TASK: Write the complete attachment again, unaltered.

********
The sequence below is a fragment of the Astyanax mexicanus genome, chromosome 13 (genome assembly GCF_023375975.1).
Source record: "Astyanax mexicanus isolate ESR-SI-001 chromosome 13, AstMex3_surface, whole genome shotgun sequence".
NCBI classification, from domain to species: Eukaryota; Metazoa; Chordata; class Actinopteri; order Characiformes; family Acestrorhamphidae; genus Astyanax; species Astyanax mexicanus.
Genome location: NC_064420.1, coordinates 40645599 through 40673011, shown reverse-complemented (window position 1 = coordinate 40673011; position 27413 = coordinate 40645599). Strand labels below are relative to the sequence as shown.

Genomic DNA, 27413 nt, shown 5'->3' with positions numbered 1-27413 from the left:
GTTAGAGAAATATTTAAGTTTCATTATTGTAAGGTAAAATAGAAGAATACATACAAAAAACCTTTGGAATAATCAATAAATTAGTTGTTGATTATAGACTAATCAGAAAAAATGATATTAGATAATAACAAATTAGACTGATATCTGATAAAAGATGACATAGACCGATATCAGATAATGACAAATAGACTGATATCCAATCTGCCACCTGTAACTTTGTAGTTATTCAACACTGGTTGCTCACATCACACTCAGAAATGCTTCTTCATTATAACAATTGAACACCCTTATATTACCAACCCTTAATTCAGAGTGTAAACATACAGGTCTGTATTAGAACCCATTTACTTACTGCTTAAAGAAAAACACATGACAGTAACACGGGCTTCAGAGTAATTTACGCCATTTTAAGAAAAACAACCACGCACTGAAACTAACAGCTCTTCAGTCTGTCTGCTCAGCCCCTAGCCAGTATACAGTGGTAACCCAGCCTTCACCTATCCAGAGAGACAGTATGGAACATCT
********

The sequence below is a fragment of the Astyanax mexicanus genome, chromosome 13 (genome assembly GCF_023375975.1).
Source record: "Astyanax mexicanus isolate ESR-SI-001 chromosome 13, AstMex3_surface, whole genome shotgun sequence".
NCBI classification, from domain to species: Eukaryota; Metazoa; Chordata; class Actinopteri; order Characiformes; family Acestrorhamphidae; genus Astyanax; species Astyanax mexicanus.
Genome location: NC_064420.1, coordinates 40645599 through 40673011, shown reverse-complemented (window position 1 = coordinate 40673011; position 27413 = coordinate 40645599). Strand labels below are relative to the sequence as shown.

Genomic DNA, 27413 nt, shown 5'->3' with positions numbered 1-27413 from the left:
GTTAGAGAAATATTTAAGTTTCATTATTGTAAGGTAAAATAGAAGAATACATACAAAAAACCTTTGGAATAATCAATAAATTAGTTGTTGATTATAGACTAATCAGAAAAAATGATATTAGATAATAACAAATTAGACTGATATCTGATAAAAGATGACATAGACCGATATCAGATAATGACAAATAGACTGATATCCAATCTGCCACCTGTAACTTTGTAGTTATTCAACACTGGTTGCTCACATCACACTCAGAAATGCTTCTTCATTATAACAATTGAACACCCTTATATTACCAACCCTTAATTCAGAGTGTAAACATACAGGTCTGTATTAGAACCCATTTACTTACTGCTTAAAGAAAAACACATGACAGTAACACGGGCTTCAGAGTAATTTACGCCATTTTAAGAAAAACAACCACGCACTGAAACTAACAGCTCTTCAGTCTGTCTGCTCAGCCCCTAGCCAGTATACAGTGGTAACCCAGCCTTCACCTATCCAGAGAGACAGTATGGAACATCT